The Endowment Fund and Planned Giving
“. . . remembering the words of the Lord Jesus, for he himself said, “It is more blessed to give than to receive.’”– Acts 20: 35
The endowment fund of Grace Episcopal Church is a perpetual fund established by the Vestry and administered by the Endowment Committee. The objective of the Fund is to conserve the principle and make use of only the investment income. Distributions from the Fund shall be used for needs that fall outside the Church’s Annual Operating Budget including: Capital Improvements, Debt Reduction, Building Programs of Grace Episcopal Church, Educational Scholarships or Grants to members of Grace Episcopal Church and Outreach.
The purpose of planned giving is to accumulate financial assets, the income from which will be used for the long-term needs of the parish.
Planned giving is a way for you to help ensure the future of Grace Episcopal Church and its ongoing missions while providing for your needs and those of your loved ones. With careful planning a donor has the opportunity to minimize income and estate taxes, provide more for his or her heirs and ultimately make a larger gift to the church than would otherwise be possible.
Planned giving can take many forms. On the following pages of this brochure a few of the more common opportunities are outlined. In some cases the best solution may be simply to provide for Grace Episcopal Church in your will. In other cases there may be a significant benefit from one of the other options suggested in this brochure.
Scripture reminds us that everything we have comes to us as a gift.
Members of Grace Episcopal Church’s Endowment Committee look forward to discussing these giving and legacy opportunities with you and, pursuant to your instructions, with your financial advisors. We would be pleased to provide personalized illustrations to address your particular needs. Please do not hesitate to call upon any of the members of the Endowment Board. For Endowment Committee member names please call the church office.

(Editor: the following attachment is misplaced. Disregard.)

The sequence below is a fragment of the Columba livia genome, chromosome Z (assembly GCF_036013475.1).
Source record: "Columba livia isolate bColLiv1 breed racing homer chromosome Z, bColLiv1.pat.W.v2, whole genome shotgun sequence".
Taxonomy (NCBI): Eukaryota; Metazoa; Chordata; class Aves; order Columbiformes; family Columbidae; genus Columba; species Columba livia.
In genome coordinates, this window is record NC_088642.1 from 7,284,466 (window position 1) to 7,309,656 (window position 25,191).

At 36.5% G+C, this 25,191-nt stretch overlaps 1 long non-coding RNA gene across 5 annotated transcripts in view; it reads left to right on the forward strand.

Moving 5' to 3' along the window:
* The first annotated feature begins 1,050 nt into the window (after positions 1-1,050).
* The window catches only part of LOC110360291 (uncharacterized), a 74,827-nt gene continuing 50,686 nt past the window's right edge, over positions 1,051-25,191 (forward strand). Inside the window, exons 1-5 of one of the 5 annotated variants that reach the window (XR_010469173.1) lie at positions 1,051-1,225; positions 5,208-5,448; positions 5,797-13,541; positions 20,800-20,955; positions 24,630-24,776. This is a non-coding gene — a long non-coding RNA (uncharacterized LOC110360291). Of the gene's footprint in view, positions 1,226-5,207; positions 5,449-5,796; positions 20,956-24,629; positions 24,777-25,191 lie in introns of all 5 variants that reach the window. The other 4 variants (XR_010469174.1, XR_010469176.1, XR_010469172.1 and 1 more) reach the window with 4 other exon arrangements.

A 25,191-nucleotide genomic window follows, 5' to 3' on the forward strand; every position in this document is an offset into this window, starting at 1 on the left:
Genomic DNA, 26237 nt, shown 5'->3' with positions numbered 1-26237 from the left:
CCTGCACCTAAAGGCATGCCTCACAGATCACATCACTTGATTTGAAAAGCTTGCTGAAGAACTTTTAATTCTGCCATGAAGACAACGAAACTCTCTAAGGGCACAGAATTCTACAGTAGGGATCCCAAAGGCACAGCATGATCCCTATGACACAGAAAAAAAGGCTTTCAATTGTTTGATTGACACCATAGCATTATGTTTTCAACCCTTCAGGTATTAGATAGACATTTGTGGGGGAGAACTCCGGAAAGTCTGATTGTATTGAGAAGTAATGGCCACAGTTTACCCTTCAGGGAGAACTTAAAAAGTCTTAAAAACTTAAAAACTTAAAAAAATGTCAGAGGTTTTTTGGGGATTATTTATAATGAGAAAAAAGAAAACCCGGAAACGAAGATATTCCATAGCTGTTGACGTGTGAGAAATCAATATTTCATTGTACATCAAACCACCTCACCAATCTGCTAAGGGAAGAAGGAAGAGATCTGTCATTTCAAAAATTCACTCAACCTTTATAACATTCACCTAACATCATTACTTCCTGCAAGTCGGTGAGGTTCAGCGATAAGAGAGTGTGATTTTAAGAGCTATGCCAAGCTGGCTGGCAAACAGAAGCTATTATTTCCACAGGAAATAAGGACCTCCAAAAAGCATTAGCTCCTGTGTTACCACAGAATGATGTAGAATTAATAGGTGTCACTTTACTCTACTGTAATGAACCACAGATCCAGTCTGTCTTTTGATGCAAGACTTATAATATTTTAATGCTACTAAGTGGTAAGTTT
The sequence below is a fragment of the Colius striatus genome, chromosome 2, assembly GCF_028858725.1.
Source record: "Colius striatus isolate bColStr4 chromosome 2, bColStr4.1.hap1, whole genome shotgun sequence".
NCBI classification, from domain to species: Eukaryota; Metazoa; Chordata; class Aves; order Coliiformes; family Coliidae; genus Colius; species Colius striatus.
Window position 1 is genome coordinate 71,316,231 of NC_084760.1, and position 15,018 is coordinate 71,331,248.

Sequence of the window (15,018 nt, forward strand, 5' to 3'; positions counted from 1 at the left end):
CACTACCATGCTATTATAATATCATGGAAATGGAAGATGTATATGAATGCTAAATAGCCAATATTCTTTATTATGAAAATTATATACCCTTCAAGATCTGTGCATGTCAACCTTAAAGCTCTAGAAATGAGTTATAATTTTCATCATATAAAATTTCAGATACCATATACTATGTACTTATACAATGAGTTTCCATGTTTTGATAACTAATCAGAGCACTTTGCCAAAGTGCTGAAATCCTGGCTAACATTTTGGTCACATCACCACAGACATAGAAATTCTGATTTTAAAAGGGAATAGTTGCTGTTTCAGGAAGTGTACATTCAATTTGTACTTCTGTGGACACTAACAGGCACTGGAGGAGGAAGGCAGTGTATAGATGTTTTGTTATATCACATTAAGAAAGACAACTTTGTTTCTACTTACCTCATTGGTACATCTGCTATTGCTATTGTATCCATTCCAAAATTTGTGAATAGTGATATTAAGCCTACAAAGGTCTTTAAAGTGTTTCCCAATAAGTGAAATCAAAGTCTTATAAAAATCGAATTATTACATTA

All gifts to Grace Episcopal Church are subject to acceptance by the Gift Review Committee, which consists of the Rector, the Wardens and the Treasurer.
This page is intended to be only an introduction to planned giving. Please consult with your financial advisors before making any decisions. Tax effects discussed in this brochure are based on general principals of correct tax law at time of printing, which may change. Tax results vary depending on individual circumstances. Donors should obtain tax advice from a qualified professional as to the specific tax consequences of their donation. 05/2008
Perhaps the easiest and most common way to make a planned gift is through your will.
Wills are frequently updated to reflect changes in tax law and changes in the donor’s overall estate plan, providing an opportunity for bequests. For example, under present law the federal exemption amount changes every year until 2011.
Bequests contained in a will reduce the size of the estate subject to federal and state tax. Bequests of appreciated property result in an additional benefit in that the capital gain tax is avoided.
In your will you may give to the church a set amount of money, a percentage of your estate or a specific asset. The church may be made a contingent beneficiary, to receive funds after providing for others to your satisfaction.
Language for including Grace Episcopal Church in your will may be as succinct as the following statement:
I give and bequeath to the unrestricted Endowment Fund of Grace Episcopal Church in Asheville, NC ______________________ (state amount, carefully identify the asset, or state the percentage of the estate).